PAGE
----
The reality of the gospel is that we are the light of the world.  So how do we go about being this and enjoying it?  Jesus tells us: “Let your light shine before men, that they may see your good deeds and praise your Father in heaven” (Matt. 5:16).

A good friend of mine told me this week about the challenge he’s facing at his office.  His boss is laser focused on production.  You don’t produce, you’re out.  One colleague returned to his desk recently to find a piece of paper on his desk indicating just this.  He was shocked and so was the rest of the office.  They all work under great stress and fear as a result.   My friend said, “I’ve talked to my boss.  I told him that if he really wants to be an effective leader he needs Jesus.”

On the one hand I admired my friends courage.  He was willing to put his faith on the line.  He witnessed to his boss.  That’s what we’re supposed to do, right?  One problem: it’s not what Jesus had in mind in Matthew 5.  Jesus said, “that they may see your good deeds, not “that they may hear your good words.”

What if we led with our deeds rather than our words?  This is the approach Jesus himself used so often.  Another book I really like, Mike Metzger’s Sequencing, provides a practical and powerful way for us to do this.  Metzger suggests that the Christian story – Creation, Fall, Redemption, Restoration – can be distilled into four simple words: ought, is, can, will.

What if my friend in the oppressive office, instead of leading with an invitation for his boss to follow Christ started a conversation with his colleagues about what kind of place his office ought to be.  Certainly it ought to be a place that is profitable.  This is where his boss is strong. Yet it also ought to be a place where people feel safe, where they can grow, and where they want to come to work.   The conversation could then move to why this isn’t the case presently.  It could then move to what could be done to change it, and what would result if those changes were implemented. I challenged my friend, “Why are you settling for this?  You know that your office could be both more profitable, which is what your boss wants, and more inviting, which is what everyone wants.”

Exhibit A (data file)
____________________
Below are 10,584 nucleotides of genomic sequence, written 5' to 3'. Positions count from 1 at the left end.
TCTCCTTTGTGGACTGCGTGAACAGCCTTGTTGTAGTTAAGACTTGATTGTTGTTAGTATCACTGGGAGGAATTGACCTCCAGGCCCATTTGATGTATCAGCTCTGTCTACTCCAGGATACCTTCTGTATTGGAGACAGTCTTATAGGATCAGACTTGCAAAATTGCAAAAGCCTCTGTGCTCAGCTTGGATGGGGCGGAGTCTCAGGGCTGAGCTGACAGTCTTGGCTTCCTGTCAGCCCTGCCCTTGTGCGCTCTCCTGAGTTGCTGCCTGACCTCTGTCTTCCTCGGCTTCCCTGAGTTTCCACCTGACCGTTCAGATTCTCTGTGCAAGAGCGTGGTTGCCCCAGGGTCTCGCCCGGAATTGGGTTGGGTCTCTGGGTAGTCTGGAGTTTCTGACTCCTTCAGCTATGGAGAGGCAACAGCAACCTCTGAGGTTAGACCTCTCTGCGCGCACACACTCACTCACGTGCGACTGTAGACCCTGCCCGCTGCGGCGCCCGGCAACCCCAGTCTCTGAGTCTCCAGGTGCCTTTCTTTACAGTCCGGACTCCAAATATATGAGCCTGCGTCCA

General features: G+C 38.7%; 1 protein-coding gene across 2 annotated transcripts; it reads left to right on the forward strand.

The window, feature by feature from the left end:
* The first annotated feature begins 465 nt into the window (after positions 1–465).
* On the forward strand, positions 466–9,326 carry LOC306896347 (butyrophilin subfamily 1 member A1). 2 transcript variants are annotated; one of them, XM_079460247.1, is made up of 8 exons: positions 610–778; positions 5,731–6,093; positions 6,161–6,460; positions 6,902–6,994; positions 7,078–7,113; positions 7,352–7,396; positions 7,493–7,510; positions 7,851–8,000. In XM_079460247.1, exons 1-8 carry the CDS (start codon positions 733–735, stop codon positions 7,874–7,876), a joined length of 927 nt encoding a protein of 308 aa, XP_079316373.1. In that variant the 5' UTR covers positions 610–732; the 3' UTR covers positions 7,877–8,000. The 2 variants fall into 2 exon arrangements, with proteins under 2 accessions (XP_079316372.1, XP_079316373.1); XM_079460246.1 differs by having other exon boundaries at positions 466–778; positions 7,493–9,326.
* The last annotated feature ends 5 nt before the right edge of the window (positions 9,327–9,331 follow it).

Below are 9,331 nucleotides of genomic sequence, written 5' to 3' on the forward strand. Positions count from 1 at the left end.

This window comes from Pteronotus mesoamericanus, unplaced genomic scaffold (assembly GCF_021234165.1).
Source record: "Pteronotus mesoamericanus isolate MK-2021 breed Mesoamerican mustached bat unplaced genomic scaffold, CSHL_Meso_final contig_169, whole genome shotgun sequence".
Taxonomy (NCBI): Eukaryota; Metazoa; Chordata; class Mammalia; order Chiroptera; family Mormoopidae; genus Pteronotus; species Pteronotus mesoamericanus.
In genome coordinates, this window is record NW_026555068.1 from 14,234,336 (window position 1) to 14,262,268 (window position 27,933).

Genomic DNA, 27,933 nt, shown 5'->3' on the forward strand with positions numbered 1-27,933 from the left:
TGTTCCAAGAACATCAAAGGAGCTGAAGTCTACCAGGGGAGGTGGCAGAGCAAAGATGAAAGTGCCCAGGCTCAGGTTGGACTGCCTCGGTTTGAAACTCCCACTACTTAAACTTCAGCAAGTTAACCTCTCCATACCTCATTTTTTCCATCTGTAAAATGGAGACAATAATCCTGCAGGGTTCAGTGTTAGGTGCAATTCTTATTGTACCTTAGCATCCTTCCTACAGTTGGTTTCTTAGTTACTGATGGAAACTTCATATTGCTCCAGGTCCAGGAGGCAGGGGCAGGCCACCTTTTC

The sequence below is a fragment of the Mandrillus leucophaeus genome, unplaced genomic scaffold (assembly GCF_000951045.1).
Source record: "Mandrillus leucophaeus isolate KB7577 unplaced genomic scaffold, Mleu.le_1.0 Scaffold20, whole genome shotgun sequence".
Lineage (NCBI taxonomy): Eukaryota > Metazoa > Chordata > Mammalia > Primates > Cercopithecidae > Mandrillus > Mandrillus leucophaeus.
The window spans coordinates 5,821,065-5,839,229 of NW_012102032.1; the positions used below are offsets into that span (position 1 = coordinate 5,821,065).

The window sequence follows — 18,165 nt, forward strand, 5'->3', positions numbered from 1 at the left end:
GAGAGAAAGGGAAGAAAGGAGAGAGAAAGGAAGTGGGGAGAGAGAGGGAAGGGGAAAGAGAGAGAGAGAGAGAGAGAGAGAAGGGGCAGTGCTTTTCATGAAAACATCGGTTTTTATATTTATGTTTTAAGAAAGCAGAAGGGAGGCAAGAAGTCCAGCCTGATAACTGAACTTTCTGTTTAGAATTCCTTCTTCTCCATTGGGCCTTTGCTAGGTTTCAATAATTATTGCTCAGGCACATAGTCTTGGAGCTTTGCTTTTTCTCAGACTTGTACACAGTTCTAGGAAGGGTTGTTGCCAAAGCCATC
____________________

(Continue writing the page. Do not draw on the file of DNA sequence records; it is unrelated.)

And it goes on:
The reason the gospel is so powerful is that it aligns us with reality and allows us to move forward in a way that restores everything around us, not only spiritually, but also materially and emotionally.  Why do we fail so often to recognize this and why are we so ill equipped to live this out?  I think it’s because we’ve allowed our secular culture to compartmentalize our faith.  We’ve lost hope that the authentic community we experience on Sunday mornings can be replicated at the office Monday through Friday much less at home over the course of the entire week.

Why are we settling for this?   May our light shine before everyone  around us such that they see our good deeds and come to praise our Father in heaven along with us.